Stella Maris warns of increased levels of depression and anxiety among Ukrainian seafarers

Apr 11 2024


Seafarer charity Stella Maris is warning that Ukrainian seafarers are experiencing increased levels of loneliness and depression amid fears of conscription if they return home as the war enters its third year.

  • Living with war for more than two years is piling pressure onto Ukrainian seafarers
  • Chaplains based at UK ports report loneliness, depression and fears of conscription among Ukrainians
  • Improved WiFi and access to war reports exacerbating feelings of helplessness
  • Russian and Ukrainian crews still expected to work together creating tension amid rules against talking about war
  • Rising levels of resentment towards Putin reported among Russian seafarers

Stella Maris regional port chaplains for Southampton and Southern ports, Charles Stuart and Gregory Hogan, who make multiple daily ship visits report Ukrainian seafarers are under increasing strain.

 

“The initial stresses have been replaced by something else,” Hogan says. “At first there was the shock of the invasion for Ukrainians and real worry about whether family and friends could get out of dangerous areas. Now there is dealing with the compounded pressure of more than two years of war. It is a deeply depressing and worrying situation with no end in sight. In addition, there is the very real fear of being conscripted into the army if they return home.”

 

Mr Hogan said that improved WiFi access can create more anxiety and feelings of helplessness when seafarers access media and war reports.

 

“I met a captain who came in and then started crying,” Hogan says, “His mother in law was in one of the areas being bombed and he hadn’t heard from her, yet he was also having to take charge of his ship. We see that many of the seafarers can be exhausted. They can access so much information online now, more than ever before, and have access to distressing often graphic news reports.

 

“But while they can access the latest news, they feel powerless to do anything about it. The ability to stay in touch can also lead to anxiety. We have seen seafarers deeply distressed because they haven’t heard from their wife or partner or parents in 24 hours. They might worry about this all night and then have to work the next morning in an exhausting role.”

 

Hogan further reports growing fears of conscription among the younger generation of seafarers.

 

“We speak to many who feel they have no option but to keep working,” Hogan reveals. “They feel they cannot return to Ukraine for fear of being conscripted yet some still have relatives in Ukraine, who they dearly want to visit, but again there is that fear of conscription should they go back. They have no option but to work continually in a challenging, often lonely role.”

 

Mr Stuart, meanwhile, said that the need to keep working and being confined to ship for lengthy periods is taking a huge toll.

 

“We regularly meet seafarers who may not be able to go ashore for many weeks or even months, which is harmful to their mental health and wellbeing, especially if they have signed a contract to work on board for nine months at a time,” he said. “We must all as an industry the seafarer charities, ship operators and captains try and tackle this pattern. We learned from covid spending long periods on ships is just not healthy. Shore leave is essential. And having someone independent from the ship to talk to in confidence, like Stella Maris, is equally vital.”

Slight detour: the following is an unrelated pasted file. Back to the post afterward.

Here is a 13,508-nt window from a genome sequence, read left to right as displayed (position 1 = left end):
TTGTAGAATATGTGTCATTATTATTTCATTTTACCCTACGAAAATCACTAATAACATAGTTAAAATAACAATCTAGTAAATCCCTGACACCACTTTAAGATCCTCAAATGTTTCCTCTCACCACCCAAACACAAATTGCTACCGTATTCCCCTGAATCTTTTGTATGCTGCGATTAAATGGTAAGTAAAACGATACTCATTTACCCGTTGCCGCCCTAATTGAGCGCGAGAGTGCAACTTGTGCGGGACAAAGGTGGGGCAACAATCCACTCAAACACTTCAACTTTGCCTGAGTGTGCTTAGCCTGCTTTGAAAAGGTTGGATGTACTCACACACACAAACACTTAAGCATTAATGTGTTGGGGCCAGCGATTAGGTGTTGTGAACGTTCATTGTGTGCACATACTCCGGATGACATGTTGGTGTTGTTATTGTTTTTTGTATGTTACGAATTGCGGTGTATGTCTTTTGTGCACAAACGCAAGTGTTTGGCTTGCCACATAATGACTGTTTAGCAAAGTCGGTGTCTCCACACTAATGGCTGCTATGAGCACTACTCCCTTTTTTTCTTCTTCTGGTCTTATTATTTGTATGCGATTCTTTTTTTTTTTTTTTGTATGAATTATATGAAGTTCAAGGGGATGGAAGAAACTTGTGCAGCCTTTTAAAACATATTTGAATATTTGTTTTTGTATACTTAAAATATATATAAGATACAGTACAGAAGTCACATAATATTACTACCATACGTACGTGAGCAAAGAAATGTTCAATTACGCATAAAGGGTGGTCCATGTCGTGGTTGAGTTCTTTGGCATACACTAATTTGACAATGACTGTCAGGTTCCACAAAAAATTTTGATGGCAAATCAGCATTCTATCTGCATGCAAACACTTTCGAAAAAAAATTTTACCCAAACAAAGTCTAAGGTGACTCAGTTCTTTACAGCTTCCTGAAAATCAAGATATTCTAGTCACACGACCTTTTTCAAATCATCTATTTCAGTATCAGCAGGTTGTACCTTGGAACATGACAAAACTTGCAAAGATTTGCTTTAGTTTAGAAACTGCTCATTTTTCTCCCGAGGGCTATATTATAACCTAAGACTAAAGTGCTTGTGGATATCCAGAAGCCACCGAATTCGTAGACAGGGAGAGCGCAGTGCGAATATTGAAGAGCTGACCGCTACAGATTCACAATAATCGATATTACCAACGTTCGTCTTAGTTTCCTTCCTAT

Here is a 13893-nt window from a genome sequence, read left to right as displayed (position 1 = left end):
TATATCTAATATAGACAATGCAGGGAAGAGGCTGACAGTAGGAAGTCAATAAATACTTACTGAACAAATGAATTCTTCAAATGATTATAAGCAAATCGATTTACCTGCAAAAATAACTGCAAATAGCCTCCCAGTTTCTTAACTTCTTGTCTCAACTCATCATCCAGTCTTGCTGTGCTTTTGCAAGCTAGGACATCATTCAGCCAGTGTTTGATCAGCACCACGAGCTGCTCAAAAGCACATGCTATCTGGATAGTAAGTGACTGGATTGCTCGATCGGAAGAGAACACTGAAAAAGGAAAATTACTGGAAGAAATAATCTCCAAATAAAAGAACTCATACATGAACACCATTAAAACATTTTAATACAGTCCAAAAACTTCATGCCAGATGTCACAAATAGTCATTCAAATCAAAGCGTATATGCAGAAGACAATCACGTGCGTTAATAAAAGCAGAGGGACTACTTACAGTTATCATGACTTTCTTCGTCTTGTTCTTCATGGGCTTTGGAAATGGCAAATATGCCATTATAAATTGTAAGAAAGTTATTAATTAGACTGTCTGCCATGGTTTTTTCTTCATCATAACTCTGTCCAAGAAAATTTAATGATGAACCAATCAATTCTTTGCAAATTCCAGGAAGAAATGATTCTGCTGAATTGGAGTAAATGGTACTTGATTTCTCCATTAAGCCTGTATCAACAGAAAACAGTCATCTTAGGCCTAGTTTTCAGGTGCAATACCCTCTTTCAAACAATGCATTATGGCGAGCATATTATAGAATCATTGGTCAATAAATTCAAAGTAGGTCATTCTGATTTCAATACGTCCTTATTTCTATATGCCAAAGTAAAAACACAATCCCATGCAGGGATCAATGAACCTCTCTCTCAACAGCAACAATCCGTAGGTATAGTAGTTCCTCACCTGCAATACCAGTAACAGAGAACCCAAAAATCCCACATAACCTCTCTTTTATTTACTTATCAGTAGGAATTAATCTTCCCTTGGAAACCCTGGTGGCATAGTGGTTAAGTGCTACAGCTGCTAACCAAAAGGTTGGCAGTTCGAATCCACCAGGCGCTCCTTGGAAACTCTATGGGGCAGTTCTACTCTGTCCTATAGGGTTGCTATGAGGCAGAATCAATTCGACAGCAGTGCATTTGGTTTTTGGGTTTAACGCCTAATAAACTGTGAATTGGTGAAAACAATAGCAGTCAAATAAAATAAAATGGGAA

Mr Hogan recounted the story of a crew member who he sat down with during lunch.

 

“I knew he could only have an hour at most,” he recalls. “I kept asking, should I go, I am imposing. And he said ‘no, I can eat this in 30 seconds. I am enjoying having someone different to talk to.”

 

The chaplains said many ships visiting UK ports are still operating both Russian and Ukrainian crew, with no option but to work as a team.

 

“A common response is ‘we are seafarers, we conduct ourselves properly. We don’t let world events impact our working relationships,” Stuart says. “Still it’s not ideal for the mental health of the crew when there is so much tension already about the conflict. And there are rules against talking about the war which can bottle feelings up.”

 

Hogan adds there are no winners as the conflict continues, with Russian crew members facing challenges too.

 

“The Russian crews can have concerns about the war and fear speaking out,” he says. “One captain took me aside and on his computer showed me how his pension had been destroyed, and he blamed Putin. He was incredibly angry that the savings on which his parents’ healthcare relied had been wiped out.”

 

 

About Stella Maris:

 

Stella Maris is the largest ship-visiting network in the world, and the official maritime charity of the Catholic Church. 

 

Stella Maris’ global network of over 200 chaplains and 800 volunteers, and support staff are available in over 353 ports across 57 countries, providing practical and pastoral care through ship visits, welfare facilities, and a range of community-building activities.

 

The charity’s chaplains and volunteers visit hundreds of thousands of seafarers and fishers every year. They listen, arrange masses onboard ships, offer practical help in a crisis and bring free Wi-Fi onboard so seafarers can call home. Often, these simplest practical kindnesses make the greatest difference.

 

 



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